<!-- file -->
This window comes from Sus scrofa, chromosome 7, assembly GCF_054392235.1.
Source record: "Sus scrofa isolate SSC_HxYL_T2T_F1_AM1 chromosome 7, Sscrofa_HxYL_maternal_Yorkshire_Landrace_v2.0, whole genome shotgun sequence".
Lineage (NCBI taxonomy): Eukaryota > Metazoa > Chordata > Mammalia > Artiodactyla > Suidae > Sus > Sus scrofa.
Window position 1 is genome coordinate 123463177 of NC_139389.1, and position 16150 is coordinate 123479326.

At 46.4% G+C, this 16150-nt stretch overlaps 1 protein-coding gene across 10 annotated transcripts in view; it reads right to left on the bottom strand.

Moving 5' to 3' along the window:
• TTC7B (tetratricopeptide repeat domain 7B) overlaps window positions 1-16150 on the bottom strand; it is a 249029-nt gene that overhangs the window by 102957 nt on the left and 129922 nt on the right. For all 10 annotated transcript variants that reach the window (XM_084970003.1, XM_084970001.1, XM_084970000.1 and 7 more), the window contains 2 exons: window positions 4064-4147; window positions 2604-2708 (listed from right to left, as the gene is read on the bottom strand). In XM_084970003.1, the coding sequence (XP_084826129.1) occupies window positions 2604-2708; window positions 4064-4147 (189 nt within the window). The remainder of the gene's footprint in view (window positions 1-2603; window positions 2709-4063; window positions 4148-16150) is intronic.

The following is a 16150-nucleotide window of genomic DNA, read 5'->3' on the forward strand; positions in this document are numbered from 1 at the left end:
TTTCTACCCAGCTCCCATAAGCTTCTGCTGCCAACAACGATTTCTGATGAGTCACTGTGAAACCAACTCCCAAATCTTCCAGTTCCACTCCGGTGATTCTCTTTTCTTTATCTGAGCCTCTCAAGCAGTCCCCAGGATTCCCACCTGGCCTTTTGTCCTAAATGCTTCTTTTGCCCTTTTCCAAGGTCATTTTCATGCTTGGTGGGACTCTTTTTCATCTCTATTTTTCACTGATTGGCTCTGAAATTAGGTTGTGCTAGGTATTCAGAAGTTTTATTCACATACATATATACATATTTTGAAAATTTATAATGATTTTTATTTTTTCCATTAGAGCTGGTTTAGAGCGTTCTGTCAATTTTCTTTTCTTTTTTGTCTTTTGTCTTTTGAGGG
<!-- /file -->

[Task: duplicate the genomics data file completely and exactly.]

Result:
This window comes from Sus scrofa, chromosome 7, assembly GCF_054392235.1.
Source record: "Sus scrofa isolate SSC_HxYL_T2T_F1_AM1 chromosome 7, Sscrofa_HxYL_maternal_Yorkshire_Landrace_v2.0, whole genome shotgun sequence".
Lineage (NCBI taxonomy): Eukaryota > Metazoa > Chordata > Mammalia > Artiodactyla > Suidae > Sus > Sus scrofa.
Window position 1 is genome coordinate 123463177 of NC_139389.1, and position 16150 is coordinate 123479326.

At 46.4% G+C, this 16150-nt stretch overlaps 1 protein-coding gene across 10 annotated transcripts in view; it reads right to left on the bottom strand.

Moving 5' to 3' along the window:
• TTC7B (tetratricopeptide repeat domain 7B) overlaps window positions 1-16150 on the bottom strand; it is a 249029-nt gene that overhangs the window by 102957 nt on the left and 129922 nt on the right. For all 10 annotated transcript variants that reach the window (XM_084970003.1, XM_084970001.1, XM_084970000.1 and 7 more), the window contains 2 exons: window positions 4064-4147; window positions 2604-2708 (listed from right to left, as the gene is read on the bottom strand). In XM_084970003.1, the coding sequence (XP_084826129.1) occupies window positions 2604-2708; window positions 4064-4147 (189 nt within the window). The remainder of the gene's footprint in view (window positions 1-2603; window positions 2709-4063; window positions 4148-16150) is intronic.

The following is a 16150-nucleotide window of genomic DNA, read 5'->3' on the forward strand; positions in this document are numbered from 1 at the left end:
TTTCTACCCAGCTCCCATAAGCTTCTGCTGCCAACAACGATTTCTGATGAGTCACTGTGAAACCAACTCCCAAATCTTCCAGTTCCACTCCGGTGATTCTCTTTTCTTTATCTGAGCCTCTCAAGCAGTCCCCAGGATTCCCACCTGGCCTTTTGTCCTAAATGCTTCTTTTGCCCTTTTCCAAGGTCATTTTCATGCTTGGTGGGACTCTTTTTCATCTCTATTTTTCACTGATTGGCTCTGAAATTAGGTTGTGCTAGGTATTCAGAAGTTTTATTCACATACATATATACATATTTTGAAAATTTATAATGATTTTTATTTTTTCCATTAGAGCTGGTTTAGAGCGTTCTGTCAATTTTCTTTTCTTTTTTGTCTTTTGTCTTTTGAGGG